Wolfgang Klaue looks back on the 2nd Nitrate Picture Show (July 14, 2016)

Wolfgang Klaue, long-standing head of the GDR State Film Archive (SFA), provided me with the following report on this years’ Nitrate Picture Show. At this event, Klaue had read out my Call for Support and also pointed the bewildered audience to a claim disseminated by the BKM (Amt der Beauftragten der Bundesregierung für Kultur und Medien / Federal Government Representative for Culture and Media) and the Bundesarchiv which implies that nitrate film can self-ignite at 6° Celsius = 42,8 Fahrenheit. This information was provided by the BKM on March 8th, 2016, in response to a query by member of Parliament Tabea Rößner (Bündnis 90 / Die Grünen).

“The greater the decomposition, the faster it proceeds and the more likely self-ignition is to occur. Finally, it can set in abruptly even with the provided optimal cooling of 6° Celsius and then pose a concrete danger to materials stored nearby and to the personnel as well.” (See here, p. 1.)

As a matter of fact, the risk of auto-ignition occurs only if the films are exposed to a temperature of at least 39-40° Celsius = 102-104 Fahrenheit over an extended period of time.


Wolfgang Klaue: The dangers can be managed

In early May 2016, the George Eastman Museum in Rochester organized the 2nd Nitrate Picture Show, Festival of Film Conservation.
Here in Germany, this Festival must trigger astonishment and horror: Don’t they know that nitrocellulose is severely hazardous explosive material and that decomposing nitrate film – though only in Germany – can self-ignite at 6° Celsius (42,8 Fahrenheit)? One can be sure that in Rochester, for decades one of the centers of film stock manufacturing, they are well aware of the characteristics of nitrate film. And of course, they are also aware of nitrate-caused fires, disasters, explosions in cinemas, film laboratories and archives that have been triggered by technical failure and / or human error. On the other hand, they know that, during the last decades, there have – with very few exceptions – been no nitrate-induced accidents at film archives. Archives have learned to deal with nitrate and to control dangers by creating optimal storage conditions and by strictly regimenting the handling of the films.
The George Eastman Museum had invited two veterans of the film-archive scene: David Francis, long-term head of the National Film Archive in London and of the Motion Picture, Broadcasting and Recorded Sound Division of the Library of Congress, and my humble person. Both did we report about our archival practice and the handling of nitrate without encountering fires, explosions or cases of auto-ignition. Our experience shows that the dangers can be managed.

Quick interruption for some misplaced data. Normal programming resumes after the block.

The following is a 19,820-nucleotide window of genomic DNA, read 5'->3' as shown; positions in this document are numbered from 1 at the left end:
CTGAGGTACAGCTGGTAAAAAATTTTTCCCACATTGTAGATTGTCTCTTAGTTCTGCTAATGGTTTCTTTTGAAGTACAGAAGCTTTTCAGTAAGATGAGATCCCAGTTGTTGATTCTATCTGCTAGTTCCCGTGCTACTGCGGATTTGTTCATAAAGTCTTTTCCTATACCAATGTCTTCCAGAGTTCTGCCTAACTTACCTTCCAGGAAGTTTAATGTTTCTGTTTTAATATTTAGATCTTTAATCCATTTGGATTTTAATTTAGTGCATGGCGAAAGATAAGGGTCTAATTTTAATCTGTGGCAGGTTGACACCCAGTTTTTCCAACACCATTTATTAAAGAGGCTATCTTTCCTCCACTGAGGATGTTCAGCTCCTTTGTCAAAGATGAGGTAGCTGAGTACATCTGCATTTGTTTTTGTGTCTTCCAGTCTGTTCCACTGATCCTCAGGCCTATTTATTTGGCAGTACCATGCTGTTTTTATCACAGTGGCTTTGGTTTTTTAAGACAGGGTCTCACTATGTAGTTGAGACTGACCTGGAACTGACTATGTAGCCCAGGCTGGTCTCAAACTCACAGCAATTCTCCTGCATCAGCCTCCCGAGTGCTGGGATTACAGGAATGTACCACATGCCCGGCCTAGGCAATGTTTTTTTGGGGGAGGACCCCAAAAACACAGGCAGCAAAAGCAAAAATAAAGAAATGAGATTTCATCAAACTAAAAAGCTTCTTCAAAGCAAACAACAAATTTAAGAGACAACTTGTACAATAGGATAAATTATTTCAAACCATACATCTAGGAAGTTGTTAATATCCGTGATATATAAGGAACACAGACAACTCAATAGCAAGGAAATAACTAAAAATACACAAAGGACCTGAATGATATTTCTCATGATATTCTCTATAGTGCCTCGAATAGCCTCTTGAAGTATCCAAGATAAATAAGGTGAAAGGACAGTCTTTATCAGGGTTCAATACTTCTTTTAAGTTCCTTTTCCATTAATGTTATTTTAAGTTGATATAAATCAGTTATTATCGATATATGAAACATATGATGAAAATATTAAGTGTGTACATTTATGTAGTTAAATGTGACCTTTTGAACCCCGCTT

The Nitrate Picture Show lasted three days. Nine feature films and nine shorts have been shown, altogether nitrate originals. There have been courses on the handling of nitrate film, the fabrication of nitrate film, the screening of nitrate film. All those interested were able to visit the nitrate vaults. Nearly all screenings at the Dryden Theater (500 seats) were sold-out. The expert audience was fascinated and thrilled and rewarded the museum staff and the two guests with a lasting applause.
The nitrate prints came from archives in the US, Mexico and England. The oldest print originated from the Reichsfilmarchiv (Reich film archive), now part of the collection of Gosfilmofond in Russia, an 88-years-old American picture with German intertitles. All films were of excellent technical quality. Film Shrinkage did not hinder a flawless projection.
Will today’s digital records still be available 88 years from now? Who can say? Doubts are justified. I have always considered it as a duty for archives to retain originals of written materials, documents, maps etc. even if they present a considerable fire load. Nitrate films should not be treated differently. Decades of experience have proven that nitrate-related risks and dangers can be controlled.
With thanks to Paolo Cherchi Usai and his staff for their courage, their expertise and their care in preparing and conducting the 2nd Nitrate Picture Show.

Revisiting the Hollmann interview (June 27, 2016)

In early June, the magazine Professional Production published a noteworthy interview with Bundesarchiv President Dr. Michael Hollmann from which I extensively quoted – see here. Now I’d like to add a few comments – even more so as the interview, in the meantime, has been critically commented on by my colleagues from Filmerbe-in-Gefahr, Dr. Klaus Kreimeier and Jeanpaul Goergen. They responded to Hollmann’s statements on the selection of film materials for preservation by questioning the Bundesarchiv’s evaluation criteria. Their commentary is titled “Save the medical education film of the 1920ies!” – see here (available only in German).
Kreimeier and Goergen ask: “What gives the Bundesarchiv the right to define the archival value of the film heritage and to decimate it by means of film disposal? Cut Footage which we are unable to identify today can be probably identified tomorrow. The time of origin and the subjects even of unidentified fragments can be recorded so they can provide valuable information on our film history of which regrettably only fragments exist.” Furthermore, Kreimeier and Goergen criticize the destruction of foreign films and incomplete prints. They explicitly refer to the example mentioned by Hollmann – an educational film on hygiene from the 1920ies: “We’d like to read a justification for why this film does not give any evidence on its era.
Kreimeier and Goergen ask the Bundesarchiv „to explain the reasons for disposing this film and other films and to publish these justifications online and accessible to everyone.” In addition, they demand that the film archives should be obliged to seamlessly collect and permanently preserve the film heritage “in analogy to the German Nationalbibliothek (National Library)” – a demand which I strongly support.